When in Rome

On a grey morning in late October, we caught a series of trains (Mantova-Modena-Bologna-Rome) to Italy’s ancient capital.


By lunchtime we were eating at an outdoor table at a Roman restaurant.

The waiters were those elderly/middle-aged Italian guys that you find working in traditional Italian restaurants up and down the peninsula, especially in tourist hot-spots.

We ate well: a simple pizza and some grilled squid.


For the next few days, we visited churches, museums, squares, and so on. Walking, walking, walking in the lovely, warm autumn sunshine.


My trusty map (a relic from a previous visit).

My trusty map (a relic from a previous visit).

But the eternal city is a smelly city, a ruined city with one of the least attractive underground metro systems in the world. (The staff were helpful, though, and pointed out known pickpockets to us. Did we look like potential victims? Was my inner ninja not evident??)

Homeless people and beggars are everywhere and Rome looks its age. Swathes of tourists continue to wear the city down and there is a general lack of cohesion, co-ordination and common-sense.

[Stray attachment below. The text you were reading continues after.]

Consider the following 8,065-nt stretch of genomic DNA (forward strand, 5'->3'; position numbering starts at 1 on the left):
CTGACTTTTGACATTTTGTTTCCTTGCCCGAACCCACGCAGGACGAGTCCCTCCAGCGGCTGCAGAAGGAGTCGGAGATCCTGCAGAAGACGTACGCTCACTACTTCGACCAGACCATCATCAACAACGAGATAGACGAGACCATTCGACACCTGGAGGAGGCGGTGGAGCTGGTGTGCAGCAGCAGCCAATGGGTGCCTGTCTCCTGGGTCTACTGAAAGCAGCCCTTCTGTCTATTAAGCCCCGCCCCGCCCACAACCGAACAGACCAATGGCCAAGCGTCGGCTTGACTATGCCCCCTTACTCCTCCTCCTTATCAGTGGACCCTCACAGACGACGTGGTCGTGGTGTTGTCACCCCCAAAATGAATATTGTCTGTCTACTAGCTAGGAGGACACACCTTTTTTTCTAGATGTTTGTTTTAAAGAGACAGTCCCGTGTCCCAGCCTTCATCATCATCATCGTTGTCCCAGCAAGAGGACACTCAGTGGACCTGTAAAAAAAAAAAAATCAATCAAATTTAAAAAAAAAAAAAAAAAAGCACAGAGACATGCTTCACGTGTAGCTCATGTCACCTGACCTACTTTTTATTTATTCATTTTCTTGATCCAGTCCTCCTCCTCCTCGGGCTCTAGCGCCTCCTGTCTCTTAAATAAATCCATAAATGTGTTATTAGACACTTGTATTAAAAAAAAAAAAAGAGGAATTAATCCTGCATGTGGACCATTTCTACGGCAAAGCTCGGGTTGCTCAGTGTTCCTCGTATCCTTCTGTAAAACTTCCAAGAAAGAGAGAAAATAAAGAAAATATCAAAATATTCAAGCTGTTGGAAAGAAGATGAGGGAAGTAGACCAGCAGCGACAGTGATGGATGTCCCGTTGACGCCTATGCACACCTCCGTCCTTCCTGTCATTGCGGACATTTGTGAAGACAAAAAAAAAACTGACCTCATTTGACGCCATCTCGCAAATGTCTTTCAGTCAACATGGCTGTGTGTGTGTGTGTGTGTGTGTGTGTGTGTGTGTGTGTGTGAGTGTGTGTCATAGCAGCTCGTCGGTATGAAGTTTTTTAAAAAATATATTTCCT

Tourists in Rome during the low-season.

Tourists in Rome during the low-season.

Is Rome a livable city? Is it a viable city? Will it ever reinvent itself and become a thoroughly functional urban centre or will it always be a beautifully dysfunctional museum-piece with good food?

For all that, I like visiting Rome. It’s also a beautiful city. A stimulating city. A city with depth.

I threw a coin into the Trevi Fountain because I would like to return there some day.



About cityoflu

Secret Agent Lu likes travelling, reading, neuroses (all kinds), the Orient, cities, feet and science.
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